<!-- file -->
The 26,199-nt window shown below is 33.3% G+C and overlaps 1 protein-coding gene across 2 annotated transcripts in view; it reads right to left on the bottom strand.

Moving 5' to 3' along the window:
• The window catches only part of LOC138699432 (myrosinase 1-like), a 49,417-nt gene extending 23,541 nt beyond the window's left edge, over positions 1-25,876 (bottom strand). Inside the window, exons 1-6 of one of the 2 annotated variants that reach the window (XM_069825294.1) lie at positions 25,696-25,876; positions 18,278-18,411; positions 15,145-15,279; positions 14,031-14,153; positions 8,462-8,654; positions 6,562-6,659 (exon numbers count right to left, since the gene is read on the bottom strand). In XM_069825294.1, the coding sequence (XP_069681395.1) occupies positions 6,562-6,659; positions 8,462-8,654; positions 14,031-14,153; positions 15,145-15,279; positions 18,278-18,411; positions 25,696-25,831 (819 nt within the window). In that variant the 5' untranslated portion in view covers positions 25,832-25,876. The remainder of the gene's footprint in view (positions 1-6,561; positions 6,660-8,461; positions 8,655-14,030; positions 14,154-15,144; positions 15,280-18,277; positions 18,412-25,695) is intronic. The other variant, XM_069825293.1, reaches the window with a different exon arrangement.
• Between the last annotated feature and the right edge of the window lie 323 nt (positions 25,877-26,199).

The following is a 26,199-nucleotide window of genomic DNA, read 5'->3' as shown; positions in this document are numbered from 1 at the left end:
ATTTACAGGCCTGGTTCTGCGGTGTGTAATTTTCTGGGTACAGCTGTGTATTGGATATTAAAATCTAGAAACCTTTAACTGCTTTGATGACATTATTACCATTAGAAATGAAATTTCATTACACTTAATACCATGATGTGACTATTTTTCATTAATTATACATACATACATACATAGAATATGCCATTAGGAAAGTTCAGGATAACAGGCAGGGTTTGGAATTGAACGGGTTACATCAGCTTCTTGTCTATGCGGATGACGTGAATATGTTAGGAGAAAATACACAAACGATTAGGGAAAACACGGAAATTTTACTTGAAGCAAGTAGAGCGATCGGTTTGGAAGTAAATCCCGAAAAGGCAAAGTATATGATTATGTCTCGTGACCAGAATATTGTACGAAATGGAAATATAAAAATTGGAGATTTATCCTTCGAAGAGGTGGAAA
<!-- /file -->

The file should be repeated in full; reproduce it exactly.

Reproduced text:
The 26,199-nt window shown below is 33.3% G+C and overlaps 1 protein-coding gene across 2 annotated transcripts in view; it reads right to left on the bottom strand.

Moving 5' to 3' along the window:
• The window catches only part of LOC138699432 (myrosinase 1-like), a 49,417-nt gene extending 23,541 nt beyond the window's left edge, over positions 1-25,876 (bottom strand). Inside the window, exons 1-6 of one of the 2 annotated variants that reach the window (XM_069825294.1) lie at positions 25,696-25,876; positions 18,278-18,411; positions 15,145-15,279; positions 14,031-14,153; positions 8,462-8,654; positions 6,562-6,659 (exon numbers count right to left, since the gene is read on the bottom strand). In XM_069825294.1, the coding sequence (XP_069681395.1) occupies positions 6,562-6,659; positions 8,462-8,654; positions 14,031-14,153; positions 15,145-15,279; positions 18,278-18,411; positions 25,696-25,831 (819 nt within the window). In that variant the 5' untranslated portion in view covers positions 25,832-25,876. The remainder of the gene's footprint in view (positions 1-6,561; positions 6,660-8,461; positions 8,655-14,030; positions 14,154-15,144; positions 15,280-18,277; positions 18,412-25,695) is intronic. The other variant, XM_069825293.1, reaches the window with a different exon arrangement.
• Between the last annotated feature and the right edge of the window lie 323 nt (positions 25,877-26,199).

The following is a 26,199-nucleotide window of genomic DNA, read 5'->3' as shown; positions in this document are numbered from 1 at the left end:
ATTTACAGGCCTGGTTCTGCGGTGTGTAATTTTCTGGGTACAGCTGTGTATTGGATATTAAAATCTAGAAACCTTTAACTGCTTTGATGACATTATTACCATTAGAAATGAAATTTCATTACACTTAATACCATGATGTGACTATTTTTCATTAATTATACATACATACATACATAGAATATGCCATTAGGAAAGTTCAGGATAACAGGCAGGGTTTGGAATTGAACGGGTTACATCAGCTTCTTGTCTATGCGGATGACGTGAATATGTTAGGAGAAAATACACAAACGATTAGGGAAAACACGGAAATTTTACTTGAAGCAAGTAGAGCGATCGGTTTGGAAGTAAATCCCGAAAAGGCAAAGTATATGATTATGTCTCGTGACCAGAATATTGTACGAAATGGAAATATAAAAATTGGAGATTTATCCTTCGAAGAGGTGGAAA